When I finally gave in to Hemeraholism, I started building raised beds for my new loves, but a twisted knee sidelined me for an entire season, so my recent purchases spent summer and fall in pots in my driveway. Winter was almost here, and while GA winters are usually mild, I had read horror stories about potted Daylilies dying over winter. But what could I do? My bum knee made digging or planting a forbidden pleasure, and my wallet laughed (or cried) whenever I contemplated hiring someone else to do the work.
As so often happens, my answer came during my local Daylily Society meeting. Guest speaker Lee Pickles mentioned that he had successfully overwintered potted daylilies in "waterbeds."
Waterbeds? For Daylilies?
As you can imagine, Daylily Waterbeds are not the same as those beds some of us might remember from the 1980s. For one thing, they're outside. And unlike the human water beds, in a Daylily waterbed the potted plant sits *in* the water. Lee said he got the idea from Tommy Maddox in MS. Lee is 100 miles north of me, so I figured that if his Daylilies could survive a waterbed winter, so could mine. I bought some 6-mil plastic, cleared a spot on my driveway, and set to work.
Lee used 2x4s to frame his bed. I had some left-over landscape timbers from my raised bed projects, so I turned them on their sides and fastened them at the corners to create an 8x8 bed. Then I placed a sheet of 6-mil clear plastic on the ground inside the frame, and added my pots of plants. My next step was to add water, and I watched the water quickly fill the spaces between the pots, rising to a uniform height before gleefully spilling over the front wall of the bed. This led to my discovering the first truism of outdoor water beds: Use Level Ground. My bed was at the top of my driveway, in front of the garage, and the driveway slopes. I solved the level ground issue by adding a second landscape timber to the front wall of the bed.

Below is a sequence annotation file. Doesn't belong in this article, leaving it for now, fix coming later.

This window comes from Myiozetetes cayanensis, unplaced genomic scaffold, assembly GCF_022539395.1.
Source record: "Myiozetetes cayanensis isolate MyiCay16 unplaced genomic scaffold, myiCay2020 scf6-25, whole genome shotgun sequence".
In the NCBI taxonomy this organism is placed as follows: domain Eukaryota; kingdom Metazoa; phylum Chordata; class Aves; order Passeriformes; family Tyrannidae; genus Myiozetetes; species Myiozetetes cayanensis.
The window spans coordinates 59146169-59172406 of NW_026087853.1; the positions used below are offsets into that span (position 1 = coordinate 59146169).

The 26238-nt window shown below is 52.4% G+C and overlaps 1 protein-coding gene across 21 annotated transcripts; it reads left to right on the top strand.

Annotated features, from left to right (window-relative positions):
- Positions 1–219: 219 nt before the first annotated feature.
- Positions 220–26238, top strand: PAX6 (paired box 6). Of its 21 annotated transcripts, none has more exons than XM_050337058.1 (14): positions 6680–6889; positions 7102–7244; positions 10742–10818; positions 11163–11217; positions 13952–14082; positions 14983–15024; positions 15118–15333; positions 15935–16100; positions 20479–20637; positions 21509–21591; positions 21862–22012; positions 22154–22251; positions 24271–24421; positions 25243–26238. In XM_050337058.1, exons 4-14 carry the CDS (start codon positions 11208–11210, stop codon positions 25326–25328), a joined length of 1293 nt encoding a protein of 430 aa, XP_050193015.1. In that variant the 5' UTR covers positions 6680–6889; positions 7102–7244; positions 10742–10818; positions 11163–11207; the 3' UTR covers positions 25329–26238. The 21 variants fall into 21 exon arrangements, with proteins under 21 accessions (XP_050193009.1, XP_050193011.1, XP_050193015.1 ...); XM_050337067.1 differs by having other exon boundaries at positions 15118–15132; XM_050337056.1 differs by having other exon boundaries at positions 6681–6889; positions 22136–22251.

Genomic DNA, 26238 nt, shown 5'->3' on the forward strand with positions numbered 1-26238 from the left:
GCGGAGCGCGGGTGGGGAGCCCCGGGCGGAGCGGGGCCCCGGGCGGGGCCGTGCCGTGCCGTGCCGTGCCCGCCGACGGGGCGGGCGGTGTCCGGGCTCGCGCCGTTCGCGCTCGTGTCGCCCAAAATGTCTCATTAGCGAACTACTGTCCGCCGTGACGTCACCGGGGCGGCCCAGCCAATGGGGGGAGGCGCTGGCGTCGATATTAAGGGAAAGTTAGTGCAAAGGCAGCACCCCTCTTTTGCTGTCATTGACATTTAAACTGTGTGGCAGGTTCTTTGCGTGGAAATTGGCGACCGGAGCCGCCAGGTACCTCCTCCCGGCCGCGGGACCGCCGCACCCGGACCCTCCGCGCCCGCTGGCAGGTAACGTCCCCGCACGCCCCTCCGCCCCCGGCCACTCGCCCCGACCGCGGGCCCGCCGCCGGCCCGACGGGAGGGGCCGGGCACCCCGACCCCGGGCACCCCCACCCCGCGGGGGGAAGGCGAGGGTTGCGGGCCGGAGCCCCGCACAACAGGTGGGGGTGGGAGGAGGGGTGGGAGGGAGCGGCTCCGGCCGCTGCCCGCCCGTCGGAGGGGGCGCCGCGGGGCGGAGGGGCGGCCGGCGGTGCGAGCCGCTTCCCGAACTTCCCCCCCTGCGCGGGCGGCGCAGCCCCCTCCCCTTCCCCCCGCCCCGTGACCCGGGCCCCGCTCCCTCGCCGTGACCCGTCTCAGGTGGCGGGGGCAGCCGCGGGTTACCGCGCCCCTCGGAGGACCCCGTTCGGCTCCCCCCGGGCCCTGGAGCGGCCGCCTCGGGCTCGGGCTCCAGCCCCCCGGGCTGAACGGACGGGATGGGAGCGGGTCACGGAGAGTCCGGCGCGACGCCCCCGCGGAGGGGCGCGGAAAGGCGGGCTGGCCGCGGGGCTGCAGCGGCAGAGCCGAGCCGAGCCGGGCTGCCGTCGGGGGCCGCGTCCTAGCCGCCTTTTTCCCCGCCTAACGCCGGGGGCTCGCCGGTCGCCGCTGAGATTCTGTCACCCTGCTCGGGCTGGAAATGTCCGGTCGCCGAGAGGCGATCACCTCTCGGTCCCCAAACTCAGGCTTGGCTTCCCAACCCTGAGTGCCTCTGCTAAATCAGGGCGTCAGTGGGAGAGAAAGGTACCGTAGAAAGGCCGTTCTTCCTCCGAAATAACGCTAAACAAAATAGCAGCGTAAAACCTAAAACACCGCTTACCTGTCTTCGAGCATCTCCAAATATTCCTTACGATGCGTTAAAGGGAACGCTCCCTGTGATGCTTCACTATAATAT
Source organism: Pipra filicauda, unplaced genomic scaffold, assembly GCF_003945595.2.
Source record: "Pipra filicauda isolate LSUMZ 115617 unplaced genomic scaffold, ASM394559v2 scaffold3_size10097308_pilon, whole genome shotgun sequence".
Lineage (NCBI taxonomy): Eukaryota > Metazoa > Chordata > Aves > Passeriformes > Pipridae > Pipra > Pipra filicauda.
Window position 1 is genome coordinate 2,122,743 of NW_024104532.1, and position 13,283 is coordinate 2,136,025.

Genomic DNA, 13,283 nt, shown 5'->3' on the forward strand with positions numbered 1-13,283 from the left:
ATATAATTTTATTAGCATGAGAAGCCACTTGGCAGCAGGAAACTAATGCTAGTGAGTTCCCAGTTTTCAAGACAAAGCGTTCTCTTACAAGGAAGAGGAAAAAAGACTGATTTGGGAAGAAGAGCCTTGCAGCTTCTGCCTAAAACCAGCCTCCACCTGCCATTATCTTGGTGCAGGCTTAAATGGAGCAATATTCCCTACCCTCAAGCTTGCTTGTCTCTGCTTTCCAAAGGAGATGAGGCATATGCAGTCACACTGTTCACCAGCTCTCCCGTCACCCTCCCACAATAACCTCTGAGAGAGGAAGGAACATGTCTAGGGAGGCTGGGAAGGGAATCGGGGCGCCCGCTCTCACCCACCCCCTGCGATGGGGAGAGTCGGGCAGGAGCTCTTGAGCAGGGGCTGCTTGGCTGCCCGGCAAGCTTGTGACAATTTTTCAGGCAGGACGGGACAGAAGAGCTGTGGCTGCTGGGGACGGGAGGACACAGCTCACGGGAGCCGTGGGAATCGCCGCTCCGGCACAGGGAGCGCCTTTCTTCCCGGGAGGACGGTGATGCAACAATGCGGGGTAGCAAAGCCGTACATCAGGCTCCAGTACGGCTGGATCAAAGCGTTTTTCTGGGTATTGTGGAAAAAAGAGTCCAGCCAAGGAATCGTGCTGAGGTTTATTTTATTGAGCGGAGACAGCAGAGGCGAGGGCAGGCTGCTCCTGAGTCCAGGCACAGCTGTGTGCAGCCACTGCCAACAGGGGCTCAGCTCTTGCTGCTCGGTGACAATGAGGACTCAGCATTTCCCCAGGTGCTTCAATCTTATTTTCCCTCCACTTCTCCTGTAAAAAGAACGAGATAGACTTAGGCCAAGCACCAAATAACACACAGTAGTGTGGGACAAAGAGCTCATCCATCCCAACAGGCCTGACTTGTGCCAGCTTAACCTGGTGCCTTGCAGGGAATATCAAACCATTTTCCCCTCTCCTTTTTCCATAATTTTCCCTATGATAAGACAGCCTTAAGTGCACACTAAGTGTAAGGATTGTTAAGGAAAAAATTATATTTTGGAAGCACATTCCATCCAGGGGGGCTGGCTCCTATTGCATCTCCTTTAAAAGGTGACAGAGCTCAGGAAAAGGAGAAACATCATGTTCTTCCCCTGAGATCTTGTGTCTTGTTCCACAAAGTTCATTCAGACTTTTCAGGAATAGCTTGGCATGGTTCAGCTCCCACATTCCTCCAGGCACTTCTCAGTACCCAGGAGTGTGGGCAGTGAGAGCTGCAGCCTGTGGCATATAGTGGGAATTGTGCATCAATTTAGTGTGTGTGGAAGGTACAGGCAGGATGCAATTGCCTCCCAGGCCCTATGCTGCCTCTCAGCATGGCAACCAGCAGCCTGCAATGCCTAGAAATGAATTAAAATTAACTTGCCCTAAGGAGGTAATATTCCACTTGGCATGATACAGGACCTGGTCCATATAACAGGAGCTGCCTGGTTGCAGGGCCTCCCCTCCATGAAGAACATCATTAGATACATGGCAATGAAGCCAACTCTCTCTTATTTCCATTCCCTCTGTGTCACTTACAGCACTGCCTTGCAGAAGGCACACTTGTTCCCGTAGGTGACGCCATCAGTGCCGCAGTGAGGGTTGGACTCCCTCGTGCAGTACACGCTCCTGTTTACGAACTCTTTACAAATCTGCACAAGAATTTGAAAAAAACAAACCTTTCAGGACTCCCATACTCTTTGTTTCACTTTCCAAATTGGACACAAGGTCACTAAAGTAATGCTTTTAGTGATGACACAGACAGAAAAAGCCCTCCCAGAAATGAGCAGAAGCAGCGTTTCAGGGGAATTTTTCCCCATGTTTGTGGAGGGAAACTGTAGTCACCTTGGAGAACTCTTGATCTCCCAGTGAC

The next day, there was still a trail of water trickling across my driveway, which helped me discover the second truism of outdoor water beds: Make sure you cleared your bed location. I had left some leaves on the concrete under the plastic, and didn't realize there were sweetgum balls hiding under them, which had poked tiny holes in the plastic.
When I replaced the holey plastic, I invented my third truism: 12-mil is better than 6. I folded the sheet of plastic over on itself for double protection, and crossed my fingers. The next morning, the bed was still full of water, and the driveway was still dry -- Success!
The original 8x8 water bed:
Fast forward to spring: My 8x8 water bed carried approximately 100 potted Daylilies through our recent winter, even though there were at least two occasions when the water in it became ice. I now have a second water bed, this one 4x4, holding around 30 pots. This time, I took photos of the construction process.
As you can see from the photos, building a water bed is easy and inexpensive. The biggest challenge is finding flat space that has the sun requirements you need. If you live north of zone 7b, you might want to do it in your greenhouse, rather than in your yard, for added winter protection. Lee Pickles has his in a greenhouse.
When thinking about water beds for your Daylilies (or other potted plants), guard against the two most common problems.
Truism number four -- Don't drown your plants! If the pots look like this, either remove them from the water bed, or put them on a platform of some sort.
Lee Pickles said he only uses one inch of water in his beds. My beds are open to the elements, so it's harder to control the water depth.
And Truism number five - AVOID MOSQUITOS!!! A daylily water bed could quickly become a mosquito breeding ground. I'm avoiding that by using Mosquito Dunks